The staff of the 1st Brigade Combat Team Embedded Behavioral Health facility celebrated a milestone for Fort Campbell and the 101st Airborne Division on April 29, as five clinics were officially opened on post to deal with problems such as PTSD and soldier suicides. (Philip Grey /The (Clarksville, Tenn.) Leaf-Chronic)
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FORT CAMPBELL, KY. — Not so long ago, there were only five psychiatrists and one treatment facility dealing with PTSD, depression and other behavioral health issues for Fort Campbell’s 30,000-plus soldier population.
That capacity has just been increased many times over, with the opening of no less than five newly-constructed and staffed Embedded Behavioral Health Care Team facilities – one for each of the 101st Airborne Division’s four brigade combat teams and another for the 101st Sustainment Brigade. Additional psychological health support has also been added to each of the division’s two combat aviation brigades.
Open houses were held at the new facilities on Monday, as post officials celebrated the milestone, achieved just one year after the first pilot program at the 4th Brigade Combat Team was announced by Maj. Gen. James C. McConville, Commander, 101st Airborne Division and Col. Paul R. Cordts, Commander, Blanchfield Army Community Hospital (BACH.)
Attending the ribbon-cutting for the new permanent 4th Brigade Combat Team facility in place of McConville, currently deployed in Afghanistan, was acting senior commander Brig. Gen. Mark R. Stammer.
“We wanted Brig. Gen. Stammer to see and know the power of what we’ve set up,” Cordts said.
What the medical community of Fort Campbell has set up is a means of reaching a much greater population of soldiers, while greatly increasing the amount of care for those soldiers.
Post officials credit Fort Carson, Colo. for the idea of embedding behavioral health teams where soldiers work and live.
Fort Carson’s program began in 2009. When McConville arrived to command the 101st Airborne in 2011, he was coming off an assignment at the Pentagon working with Gen. Peter Chiarelli on the “Gold Book,” a frank and disturbing look at the Army’s PTSD and suicide problems.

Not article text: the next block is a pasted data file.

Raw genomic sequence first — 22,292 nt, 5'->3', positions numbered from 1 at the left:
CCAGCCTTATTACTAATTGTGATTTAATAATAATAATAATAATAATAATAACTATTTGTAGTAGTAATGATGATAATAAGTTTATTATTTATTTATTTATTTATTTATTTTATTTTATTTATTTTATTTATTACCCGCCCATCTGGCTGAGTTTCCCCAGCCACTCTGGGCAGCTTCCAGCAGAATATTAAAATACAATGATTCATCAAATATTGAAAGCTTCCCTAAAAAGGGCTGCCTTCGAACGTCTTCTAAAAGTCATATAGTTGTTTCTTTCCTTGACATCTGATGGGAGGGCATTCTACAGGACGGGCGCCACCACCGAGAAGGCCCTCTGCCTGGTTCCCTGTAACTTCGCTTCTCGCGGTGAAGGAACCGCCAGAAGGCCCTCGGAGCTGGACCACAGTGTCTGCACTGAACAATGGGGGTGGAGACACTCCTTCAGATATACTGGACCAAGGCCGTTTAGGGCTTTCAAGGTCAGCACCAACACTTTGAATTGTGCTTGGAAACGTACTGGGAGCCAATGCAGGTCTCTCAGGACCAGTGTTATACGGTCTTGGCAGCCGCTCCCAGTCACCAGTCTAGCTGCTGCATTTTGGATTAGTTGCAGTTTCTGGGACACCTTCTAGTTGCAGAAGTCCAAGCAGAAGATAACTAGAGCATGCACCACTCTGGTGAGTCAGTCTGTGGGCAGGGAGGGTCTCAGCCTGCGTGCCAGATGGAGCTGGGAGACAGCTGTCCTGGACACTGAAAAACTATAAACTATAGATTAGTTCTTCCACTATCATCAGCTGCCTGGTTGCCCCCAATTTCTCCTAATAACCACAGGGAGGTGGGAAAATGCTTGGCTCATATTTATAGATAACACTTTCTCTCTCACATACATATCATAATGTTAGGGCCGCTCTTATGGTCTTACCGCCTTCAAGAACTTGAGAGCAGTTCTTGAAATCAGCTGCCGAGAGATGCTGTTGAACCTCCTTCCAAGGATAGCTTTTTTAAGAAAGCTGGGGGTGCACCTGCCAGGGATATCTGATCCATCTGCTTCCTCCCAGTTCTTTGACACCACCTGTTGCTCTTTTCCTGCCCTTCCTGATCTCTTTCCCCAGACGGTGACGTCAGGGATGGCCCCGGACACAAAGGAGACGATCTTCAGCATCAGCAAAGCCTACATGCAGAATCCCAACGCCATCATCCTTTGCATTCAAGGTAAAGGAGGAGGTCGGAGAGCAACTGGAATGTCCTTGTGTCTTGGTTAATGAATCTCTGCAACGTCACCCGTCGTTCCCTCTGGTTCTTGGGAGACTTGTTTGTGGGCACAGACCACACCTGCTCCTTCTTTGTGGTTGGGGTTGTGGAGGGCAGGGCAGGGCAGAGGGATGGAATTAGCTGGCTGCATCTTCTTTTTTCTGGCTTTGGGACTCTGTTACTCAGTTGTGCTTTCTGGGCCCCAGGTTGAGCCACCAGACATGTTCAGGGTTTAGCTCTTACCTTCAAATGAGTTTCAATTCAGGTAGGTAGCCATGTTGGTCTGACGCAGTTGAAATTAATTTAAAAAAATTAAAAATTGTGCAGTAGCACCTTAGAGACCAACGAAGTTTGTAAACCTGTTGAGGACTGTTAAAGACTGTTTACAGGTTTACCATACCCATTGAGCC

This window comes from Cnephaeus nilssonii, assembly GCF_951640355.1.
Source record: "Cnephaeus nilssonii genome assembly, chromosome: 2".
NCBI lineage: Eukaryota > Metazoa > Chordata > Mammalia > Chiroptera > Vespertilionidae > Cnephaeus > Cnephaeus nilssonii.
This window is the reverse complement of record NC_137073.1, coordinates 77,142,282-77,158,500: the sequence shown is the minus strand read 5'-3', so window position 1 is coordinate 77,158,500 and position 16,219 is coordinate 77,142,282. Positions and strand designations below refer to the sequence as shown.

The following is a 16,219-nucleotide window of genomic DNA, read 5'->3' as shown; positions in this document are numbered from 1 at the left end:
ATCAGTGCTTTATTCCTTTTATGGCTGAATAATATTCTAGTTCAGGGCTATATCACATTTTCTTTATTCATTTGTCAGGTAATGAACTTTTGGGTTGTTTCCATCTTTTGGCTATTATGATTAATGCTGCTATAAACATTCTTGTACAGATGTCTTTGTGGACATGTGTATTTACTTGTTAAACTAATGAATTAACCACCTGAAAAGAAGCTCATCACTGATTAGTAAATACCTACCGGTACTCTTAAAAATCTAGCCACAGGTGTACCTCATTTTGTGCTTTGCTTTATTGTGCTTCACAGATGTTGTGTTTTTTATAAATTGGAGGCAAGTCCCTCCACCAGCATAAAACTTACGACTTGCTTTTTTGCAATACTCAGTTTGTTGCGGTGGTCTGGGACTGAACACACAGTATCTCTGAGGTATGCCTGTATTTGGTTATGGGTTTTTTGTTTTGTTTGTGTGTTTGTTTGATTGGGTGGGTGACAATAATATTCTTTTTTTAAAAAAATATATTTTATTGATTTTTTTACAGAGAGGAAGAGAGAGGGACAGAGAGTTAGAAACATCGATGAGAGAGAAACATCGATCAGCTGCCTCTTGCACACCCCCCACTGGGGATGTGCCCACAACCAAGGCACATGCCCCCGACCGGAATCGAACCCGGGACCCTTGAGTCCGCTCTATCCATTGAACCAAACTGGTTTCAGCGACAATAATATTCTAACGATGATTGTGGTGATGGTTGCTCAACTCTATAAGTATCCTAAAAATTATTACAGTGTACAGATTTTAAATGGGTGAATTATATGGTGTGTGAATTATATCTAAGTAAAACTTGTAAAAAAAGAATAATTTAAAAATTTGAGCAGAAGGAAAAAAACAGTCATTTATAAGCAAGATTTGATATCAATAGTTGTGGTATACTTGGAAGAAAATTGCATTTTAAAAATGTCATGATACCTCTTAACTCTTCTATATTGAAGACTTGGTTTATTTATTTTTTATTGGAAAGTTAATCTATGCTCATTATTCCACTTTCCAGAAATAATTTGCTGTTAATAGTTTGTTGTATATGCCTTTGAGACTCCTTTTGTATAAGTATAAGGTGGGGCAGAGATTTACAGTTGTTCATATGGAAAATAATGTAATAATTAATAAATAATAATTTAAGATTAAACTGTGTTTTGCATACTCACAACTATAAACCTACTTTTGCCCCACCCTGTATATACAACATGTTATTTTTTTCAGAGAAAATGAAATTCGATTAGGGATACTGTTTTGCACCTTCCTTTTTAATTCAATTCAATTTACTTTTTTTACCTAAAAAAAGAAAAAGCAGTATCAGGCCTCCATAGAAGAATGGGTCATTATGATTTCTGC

McConville borrowed from Fort Carson’s playbook to expand the battle against those issues at Fort Campbell.
Monthly to weekly
Psychiatrist Maj. Bonnie Huber, 1st Brigade Combat Team Chief of Embedded Behavioral Health (EBH,) said that the change to a decentralized model has been a huge leap forward in the ability to treat soldiers.
“Before,” she said, “there were never enough providers, and it was hard to talk to and coordinate with commanders.
“We were able to treat the soldiers we could access maybe once a month. Now we can treat weekly.”
Each facility, when fully staffed, has 13 members, including a psychiatrist, three psychologists, three behavioral health licensed clinical social workers (LCSWs,) a nurse case worker and other staff.
The BACH emergency room, staffed with an LCSW, fills in on weekends and nights and a psychiatrist is always on call.
Huber said full staffing throughout the division is still a problem due to budget cuts. However, the numbers bear out the need for the program.
Since the 1st Brigade facility first opened its doors in Sept. 2012, the team has had over 3,000 outpatient visits from hundreds of soldiers.
Still, stigma is a problem, especially among career-minded soldiers, though Huber said that high-functioning leaders coming forward with their own problems is helping to break the hold.
“The belief before was that only ‘broken soldiers’ sought help, that you only went if you were ‘that guy.’”
Success equals clients
1st Brigade Behavioral Health Officer Capt. Jazz Irizarry said that ease of access and a more welcoming atmosphere makes it easier for soldiers seeking help, particularly younger soldiers with transportation issues.
The personal connection of seeing Irizarry every day in the brigade area also makes it easier for soldiers to approach her with problems.
“Going to events, providing services, doing PT (physical training) with them,” she explained. “It’s about building rapport out there and then coming back here.
“And it’s not just the younger soldiers,” she added. “We get the whole spectrum, 18 to 45 (years of age).
“Before EBH, it was hard to communicate with patients and fellow providers. It’s so easy now to just go down the hall. Now I know my clients, their behavior, their medication, what they’re doing. I can treat weekly if needed, or more usually, once every two weeks. With the centralized system, you saw a patient maybe once a month, a month and a half.”
So how do providers measure success?
“I have had wives come up to me with tears in their eyes telling me, ‘I don’t know what you’re doing, but thank you,’” Irizarry said.
“The goal is getting rid of stigma. Success equals the amount of clients coming in.”
Involved up front
“I didn’t even know I had an embed behavioral health team when I became ‘Rear D’ commander,” sid Lt. Col. Joel Hamby, rear detachment brigade commander for the 4th Brigade Combat Team, “but I’m really pleased I have one.
“It really helps soldiers and there’s no fighting bureaucracy.”
“The decentralized model is just more effective.” Cordts added. “Commanders often had misunderstandings when soldiers came out of an in-patient facility.
“The policy now is, the day a patient is released from the hospital, they are seen at this clinic, with someone in the soldier’s chain of command. From Day 1 there is a firm understanding of the plan of care.”
“Also, the EBH teams meet new soldiers when they come into the brigade. The teams are involved from the beginning, at the front end.”